Contributed by Doron P. Kenter.
We at the Bankruptcy Blog have been working around the clock to bring you the most timely and insightful updates and commentary on the world of bankruptcy, but we have to admit that today, we’ve got turkey, football, seeing the in-laws, home cookin’, and pumpkin spice lattes on the brain. So in the spirit of the season, we bring you a few of our favorite Thanksgiving-themed cases for your reading pleasure. These cases teach us some valuable lessons not just about bankruptcy law but also about the things we think about on Thanksgiving.
Be careful whom you meet in your flag football game
Marshall v. Moeller (in re Moeller), Adv No. 10-90219-LT (Bankr. S.D. Cal.Nov. 3, 2011): Jeffrey Marshall and Ryan Moeller met in an intramural flag football game and through other social activities with mutual friends. On two separate occasions, after receiving a mass email from Moeller advertising real estate investment opportunities, Marshall invested close to $50,000 with Moeller (all of which he had borrowed from his home equity line of credit). After the real estate market fell, Moeller’s investments also failed, forcing Moeller to file for bankruptcy. Marshall then sought a declaration that his claim against Moeller was not dischargeable, arguing that Moeller had made fraudulent representations and omitted material information regarding the ventures. In an unpublished opinion, the court found that Moeller had not made any material misrepresentations and had not omitted any material facts, and concluded that his debt to Marshall was, in fact, dischargeable.
Lesson: Be careful playing flag football on Thanksgiving – you may lose more than the cheap plastic flags tucked into your waistband.
Be nice to your in-laws
In re Van Horne, 823 F.2d 1285 (8th Cir. 1987): Michael Van Horne took out several loans from his mother-in-law. Five days after renewing such a loan, Mr. Van Horne moved out of his family’s home. Twelve days later, he filed a petition for divorce. After Van Horne filed for bankruptcy, the bankruptcy court ruled that his debt to his ex-mother-in-law was not dischargeable, as it was obtained through false pretenses. The district court and the United States Court of Appeals for the Eighth Circuit subsequently affirmed that judgment, concluding that Van Horne had intended to leave his wife at the time that he renewed his loan, and that his failure to disclose such a material fact – his intention to divorce his lender’s daughter – was a material omission actionable under section 523(a)(2)(A) of the Bankruptcy Code.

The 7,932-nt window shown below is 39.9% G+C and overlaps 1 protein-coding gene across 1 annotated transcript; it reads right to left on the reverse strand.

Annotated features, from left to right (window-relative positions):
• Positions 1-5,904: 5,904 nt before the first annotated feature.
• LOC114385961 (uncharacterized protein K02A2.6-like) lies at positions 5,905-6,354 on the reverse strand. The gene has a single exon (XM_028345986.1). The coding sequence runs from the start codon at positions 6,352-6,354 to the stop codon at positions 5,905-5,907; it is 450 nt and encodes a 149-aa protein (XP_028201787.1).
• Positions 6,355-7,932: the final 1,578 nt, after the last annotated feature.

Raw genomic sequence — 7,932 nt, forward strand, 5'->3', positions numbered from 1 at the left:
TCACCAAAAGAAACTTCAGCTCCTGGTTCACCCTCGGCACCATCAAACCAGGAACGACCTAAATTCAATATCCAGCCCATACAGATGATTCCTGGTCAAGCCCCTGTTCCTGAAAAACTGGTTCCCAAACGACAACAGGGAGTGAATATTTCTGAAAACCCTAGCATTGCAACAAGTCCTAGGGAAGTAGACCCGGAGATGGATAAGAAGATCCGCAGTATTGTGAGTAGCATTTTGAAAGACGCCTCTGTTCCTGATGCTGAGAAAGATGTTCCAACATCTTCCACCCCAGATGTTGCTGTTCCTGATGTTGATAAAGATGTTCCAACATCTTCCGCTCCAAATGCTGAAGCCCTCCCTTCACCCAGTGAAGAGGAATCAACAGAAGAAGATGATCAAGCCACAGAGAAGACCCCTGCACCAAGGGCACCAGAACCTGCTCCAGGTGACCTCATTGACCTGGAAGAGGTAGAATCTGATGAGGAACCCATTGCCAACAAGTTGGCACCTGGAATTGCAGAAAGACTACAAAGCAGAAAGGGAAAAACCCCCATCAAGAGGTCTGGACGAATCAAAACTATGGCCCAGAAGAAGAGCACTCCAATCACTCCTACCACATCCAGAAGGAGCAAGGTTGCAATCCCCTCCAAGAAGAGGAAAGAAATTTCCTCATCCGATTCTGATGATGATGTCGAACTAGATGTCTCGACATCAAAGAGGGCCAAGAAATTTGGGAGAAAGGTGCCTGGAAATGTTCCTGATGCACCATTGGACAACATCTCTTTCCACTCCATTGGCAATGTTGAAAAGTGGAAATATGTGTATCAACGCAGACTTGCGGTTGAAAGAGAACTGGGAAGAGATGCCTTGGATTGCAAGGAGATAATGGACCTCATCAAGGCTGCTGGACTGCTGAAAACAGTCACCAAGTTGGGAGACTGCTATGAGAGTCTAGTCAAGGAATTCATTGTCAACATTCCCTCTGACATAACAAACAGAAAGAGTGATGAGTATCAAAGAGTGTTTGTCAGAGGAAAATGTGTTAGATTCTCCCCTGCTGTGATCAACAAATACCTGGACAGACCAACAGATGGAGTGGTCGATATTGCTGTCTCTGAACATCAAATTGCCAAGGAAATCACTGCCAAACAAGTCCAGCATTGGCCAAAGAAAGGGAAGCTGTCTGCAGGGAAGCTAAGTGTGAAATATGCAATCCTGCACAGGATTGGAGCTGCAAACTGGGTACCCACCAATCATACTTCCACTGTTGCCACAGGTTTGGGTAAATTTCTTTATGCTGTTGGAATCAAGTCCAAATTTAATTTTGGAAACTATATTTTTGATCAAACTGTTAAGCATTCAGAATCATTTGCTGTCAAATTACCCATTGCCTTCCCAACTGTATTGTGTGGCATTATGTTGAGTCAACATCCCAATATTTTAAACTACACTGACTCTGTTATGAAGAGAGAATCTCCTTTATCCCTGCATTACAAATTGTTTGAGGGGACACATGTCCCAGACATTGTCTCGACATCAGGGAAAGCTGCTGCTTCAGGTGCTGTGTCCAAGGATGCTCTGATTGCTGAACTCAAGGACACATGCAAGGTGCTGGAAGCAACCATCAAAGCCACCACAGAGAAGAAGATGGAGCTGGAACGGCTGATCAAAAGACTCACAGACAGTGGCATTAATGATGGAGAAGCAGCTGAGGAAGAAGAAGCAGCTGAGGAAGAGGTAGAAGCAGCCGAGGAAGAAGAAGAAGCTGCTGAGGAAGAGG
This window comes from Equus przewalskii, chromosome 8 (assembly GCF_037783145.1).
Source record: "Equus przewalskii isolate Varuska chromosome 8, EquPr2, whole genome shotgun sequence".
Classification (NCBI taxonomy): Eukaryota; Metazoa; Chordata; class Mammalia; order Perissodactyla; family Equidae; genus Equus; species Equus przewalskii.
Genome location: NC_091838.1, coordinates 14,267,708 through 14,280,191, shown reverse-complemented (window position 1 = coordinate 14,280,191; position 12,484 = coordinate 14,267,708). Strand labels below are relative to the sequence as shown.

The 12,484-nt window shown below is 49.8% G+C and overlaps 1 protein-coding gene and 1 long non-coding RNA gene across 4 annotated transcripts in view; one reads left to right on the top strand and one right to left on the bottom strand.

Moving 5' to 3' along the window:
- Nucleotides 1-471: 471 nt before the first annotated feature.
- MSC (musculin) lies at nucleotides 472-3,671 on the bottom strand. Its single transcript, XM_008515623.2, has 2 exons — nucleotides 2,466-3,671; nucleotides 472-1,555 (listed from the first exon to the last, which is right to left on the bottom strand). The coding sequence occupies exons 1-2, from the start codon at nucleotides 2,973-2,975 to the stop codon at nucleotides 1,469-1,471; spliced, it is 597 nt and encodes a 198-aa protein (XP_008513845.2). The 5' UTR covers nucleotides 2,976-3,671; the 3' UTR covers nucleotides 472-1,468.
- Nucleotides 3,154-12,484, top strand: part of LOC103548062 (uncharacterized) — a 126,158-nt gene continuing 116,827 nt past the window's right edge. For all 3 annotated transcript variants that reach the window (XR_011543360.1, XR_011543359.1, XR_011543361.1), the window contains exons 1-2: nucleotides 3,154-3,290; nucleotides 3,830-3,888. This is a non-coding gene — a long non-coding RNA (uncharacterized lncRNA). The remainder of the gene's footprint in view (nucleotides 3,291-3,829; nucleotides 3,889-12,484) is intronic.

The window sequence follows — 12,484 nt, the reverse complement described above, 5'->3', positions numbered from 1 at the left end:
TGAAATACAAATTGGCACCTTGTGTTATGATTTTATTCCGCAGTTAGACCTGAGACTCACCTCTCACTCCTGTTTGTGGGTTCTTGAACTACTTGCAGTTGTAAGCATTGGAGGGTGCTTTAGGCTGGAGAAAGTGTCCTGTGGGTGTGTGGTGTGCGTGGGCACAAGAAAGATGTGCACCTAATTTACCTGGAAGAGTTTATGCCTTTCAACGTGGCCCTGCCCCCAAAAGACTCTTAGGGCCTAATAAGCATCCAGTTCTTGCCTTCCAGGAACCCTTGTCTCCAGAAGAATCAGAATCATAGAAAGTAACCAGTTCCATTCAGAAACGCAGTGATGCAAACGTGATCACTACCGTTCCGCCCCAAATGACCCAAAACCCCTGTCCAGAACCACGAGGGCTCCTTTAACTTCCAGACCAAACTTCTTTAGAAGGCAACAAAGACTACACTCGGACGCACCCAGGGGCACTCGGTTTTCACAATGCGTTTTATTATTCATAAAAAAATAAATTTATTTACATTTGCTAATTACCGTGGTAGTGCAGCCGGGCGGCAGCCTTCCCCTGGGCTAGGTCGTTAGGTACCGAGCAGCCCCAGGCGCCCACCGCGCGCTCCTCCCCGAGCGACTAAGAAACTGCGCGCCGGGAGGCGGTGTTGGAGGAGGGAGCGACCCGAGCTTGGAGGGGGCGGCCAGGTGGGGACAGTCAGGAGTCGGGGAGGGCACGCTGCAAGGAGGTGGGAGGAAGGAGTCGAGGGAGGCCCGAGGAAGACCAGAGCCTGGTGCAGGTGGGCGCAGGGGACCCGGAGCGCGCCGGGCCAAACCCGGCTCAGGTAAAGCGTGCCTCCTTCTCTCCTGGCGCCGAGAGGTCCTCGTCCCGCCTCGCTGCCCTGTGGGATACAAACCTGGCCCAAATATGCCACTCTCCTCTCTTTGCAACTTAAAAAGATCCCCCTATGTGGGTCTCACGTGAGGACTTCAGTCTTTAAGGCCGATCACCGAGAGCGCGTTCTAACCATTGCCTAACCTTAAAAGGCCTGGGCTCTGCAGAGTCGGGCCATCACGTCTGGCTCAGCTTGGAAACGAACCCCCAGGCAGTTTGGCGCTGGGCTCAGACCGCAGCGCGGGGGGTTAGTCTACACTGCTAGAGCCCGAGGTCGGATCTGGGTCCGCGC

Lesson: Always be honest with your in-laws. Especially if you want something from them (or if you expect to be sharing a meal with them on Turkey Day).
Make real mashed potatoes
Grubel v. Sports Marketing, Inc. (In re Sports Marketing, Inc.), 116 B.R. 685 (Bankr. D. Minn. 1989): Plaintiffs held prepetition claims against the debtor, Sports Marketing, Inc. Plaintiffs’ claims were subject to a pre-confirmation objection, which was subsequently withdrawn (apparently due to some agreements with debtor’s counsel – though no such agreement was documented). In the debtor’s disclosure statement, it noted that it was only aware of one disputed claim. After confirmation, Sports Marketing’s new counsel filed a series of objections to claims, and Plaintiffs filed a complaint seeking revocation of the debtor’s confirmation order on the basis that confirmation was “procured by fraud” – grounds for such revocation under section 1144 of the Bankruptcy Code. The court dismissed the complaint because it contained no indicia of fraud. As the decision was issued on November 16, 1989 – a week before Thanksgiving – the court noted as follows: